Mattel's Hot Wheels toy cars burst on the scene in 1968 as a California Hot Rod answer to the staid and utilitarian Matchbox cars. These fanciful replicas of '60s Muscle Cars were an instant hit and featured "chrome" mag wheels, independent suspension, brilliant "Spectraflame" paint jobs and realistic body and chassis detailing. What more could a young hot-rodder want?
Aided by extensive television advertising, which set some trends of its own, and those familiar Orange Track sets, millions of these little toy cars were sold in subsequent years.
The earliest Hot Wheels cars are now 33 years old and have become the premier die-cast collectible, achieving incredible prices on eBay and other venues for mint and rare pieces. (A recent private purchase of a Pink "Rear-Loader" Beach Bomb was estimated at $70,000.)
Although not all Hot Wheels cars are valuable, the average sales price for 1968 - 1973 issued cars is between $40 and $100. Rarer cars often trade for between $150 and $500, and some of the rarest pieces sell for up to $22,000.
Because they are toys, many yard sale sellers pay little attention to them. This often results in very low prices for nice items that will bring good prices at online auctions. How do you know if your Hot Wheels yard-sale-find has any value? Here are some things to look for.
Condition - As in any collectible, condition is crucial to what type of price you can expect to achieve. Collectors are concerned with paint chipping and scratches, wear on the wheel chrome, wear or scratching on the windshield or other plastic parts, toning - a darkening of the metal underneath the transparent paint. It is critical that you take the time to describe each car carefully, to avoid returns.
"Redline" wheels - Redlines are what collectors call these early Hot Wheels, because of the Red "stripe" or circle around the wheel's sidewall, much like whitewalls. This was a popular trend in the '60s and indicate that it could be an early car from the '60s and '70s. However, Mattel re-issued some early Hot Wheels under the "Vintage" series and the "25th Anniversary" series in 1994. These re-issues carried redline wheels, but the Redlines is much more subdued and is actually printed on the wheels as opposed to the originals, which were hot-stamped onto the wheel.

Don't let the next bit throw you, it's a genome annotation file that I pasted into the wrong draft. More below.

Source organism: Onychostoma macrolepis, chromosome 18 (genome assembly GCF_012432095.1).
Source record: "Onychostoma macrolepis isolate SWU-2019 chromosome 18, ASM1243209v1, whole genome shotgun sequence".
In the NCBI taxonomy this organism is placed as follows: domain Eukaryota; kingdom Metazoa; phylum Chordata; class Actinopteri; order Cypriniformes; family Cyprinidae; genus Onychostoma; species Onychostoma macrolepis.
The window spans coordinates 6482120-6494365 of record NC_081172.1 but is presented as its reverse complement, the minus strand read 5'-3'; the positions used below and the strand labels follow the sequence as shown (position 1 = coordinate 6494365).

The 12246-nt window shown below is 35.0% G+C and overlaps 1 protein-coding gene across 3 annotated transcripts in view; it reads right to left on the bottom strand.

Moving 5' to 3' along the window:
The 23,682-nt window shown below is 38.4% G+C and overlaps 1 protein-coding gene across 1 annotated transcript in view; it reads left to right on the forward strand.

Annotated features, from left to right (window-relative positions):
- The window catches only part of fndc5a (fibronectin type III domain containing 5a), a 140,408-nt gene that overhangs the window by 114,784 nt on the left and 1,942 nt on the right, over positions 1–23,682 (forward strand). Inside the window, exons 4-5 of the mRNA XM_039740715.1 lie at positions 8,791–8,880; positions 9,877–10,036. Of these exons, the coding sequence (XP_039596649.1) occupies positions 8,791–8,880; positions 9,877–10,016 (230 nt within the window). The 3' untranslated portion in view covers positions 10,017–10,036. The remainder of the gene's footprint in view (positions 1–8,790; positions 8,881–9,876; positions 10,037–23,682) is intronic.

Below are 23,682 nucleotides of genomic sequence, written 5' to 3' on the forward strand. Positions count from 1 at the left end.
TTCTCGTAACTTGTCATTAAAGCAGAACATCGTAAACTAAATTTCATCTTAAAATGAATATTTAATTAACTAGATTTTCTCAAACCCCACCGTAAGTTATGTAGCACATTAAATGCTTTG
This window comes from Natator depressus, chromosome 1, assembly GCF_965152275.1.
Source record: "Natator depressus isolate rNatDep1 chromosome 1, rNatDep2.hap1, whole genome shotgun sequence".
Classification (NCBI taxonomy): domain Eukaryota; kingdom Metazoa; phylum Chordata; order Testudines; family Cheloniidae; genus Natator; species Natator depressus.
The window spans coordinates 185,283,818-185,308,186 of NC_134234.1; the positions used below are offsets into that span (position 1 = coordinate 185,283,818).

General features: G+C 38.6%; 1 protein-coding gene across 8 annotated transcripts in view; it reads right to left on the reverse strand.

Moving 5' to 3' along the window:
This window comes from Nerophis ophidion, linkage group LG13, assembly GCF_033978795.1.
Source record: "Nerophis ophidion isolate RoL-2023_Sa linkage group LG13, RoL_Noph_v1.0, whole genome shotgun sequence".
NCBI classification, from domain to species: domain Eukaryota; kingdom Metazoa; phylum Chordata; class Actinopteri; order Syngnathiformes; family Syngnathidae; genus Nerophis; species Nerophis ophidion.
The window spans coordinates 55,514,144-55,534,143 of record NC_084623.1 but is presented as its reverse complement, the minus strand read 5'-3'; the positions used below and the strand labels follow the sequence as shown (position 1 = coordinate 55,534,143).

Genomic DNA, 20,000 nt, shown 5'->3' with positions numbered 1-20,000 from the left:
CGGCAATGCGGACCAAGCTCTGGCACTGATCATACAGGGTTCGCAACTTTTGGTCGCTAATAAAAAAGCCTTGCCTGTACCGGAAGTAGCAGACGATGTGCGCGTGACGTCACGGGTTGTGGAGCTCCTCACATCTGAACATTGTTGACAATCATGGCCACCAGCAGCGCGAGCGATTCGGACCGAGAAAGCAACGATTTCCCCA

Copyright date - This is found on the chassis, or the bottom of the car, and collectors are looking for dates between 1967 and 1977. However, the date on the base of the car is only the copyright date, and not the date the car was issued. So you might have a car that was sold last year, bearing a 1975 date, because that was the year that casting was first issued. It's still a 2001 model, though and will only fetch 2001 prices (not enough to sell at auction).
Look for the shiny metallic "Spectraflame" paint - Good examples of Spectraflame paint (and Redline Hot Wheels) are found at http://www.redlinesonline.com/Spectraflame_colors.html.
Spectraflame paint is actually a transparent paint that was used in Hot Rods in the '60s. On Hot Wheels cars, the body of the cars would be zinc plated to achieve a bright polish, almost like chrome. The paint would be applied and the cars shine beautifully, even today, because you can actually see the brightly polished metal through the clear paint.
Original Redline Hot Wheels also included a revolutionary "torsion-bar suspension" that allowed the car to absorb shock and actually makes the car "bounce" a little bit, when it lands on four wheels. This was designed into the cars to allow them to do the many stunts made possible by the various track sets available at the time.
Values vary based on condition, color (some cars were rarely made in certain colors), rarity and desirability. The best way to find out if you have the real deal? Consult a price guide, available on Amazon or at your local mega-bookstore. I recommend the Tomart's price guide, it is the standard. Use the price guides as guides only. They are not the definitive source of information on a particular car, in fact, many of the guides are outdated and erroneous straight from the printer!
Be sure you are pricing your cars correctly. Nothing irks an experienced collector more than a seller who prices their loose car based on the MINT IN PACKAGE price instead of the Mint Loose price. Most price guides list a Mint Loose price on the left column and a Mint In Package price on the right column. Accessories and even some track sets sell for good prices, also, but the market for these is more limited.
One last tip: Shell Gas Stations did a huge promotion in the early '70s. They gave away a packaged Hot Wheels car with each fill-up. If you know anyone who owned or ran a Shell Gasoline Station in the '70s, ask them if they have any Old Hot Wheels cars. A lot of the Mint In Package cars that are available today have come from Shell Gas Station finds.
Good luck in your hunt for Hot Wheels treasure!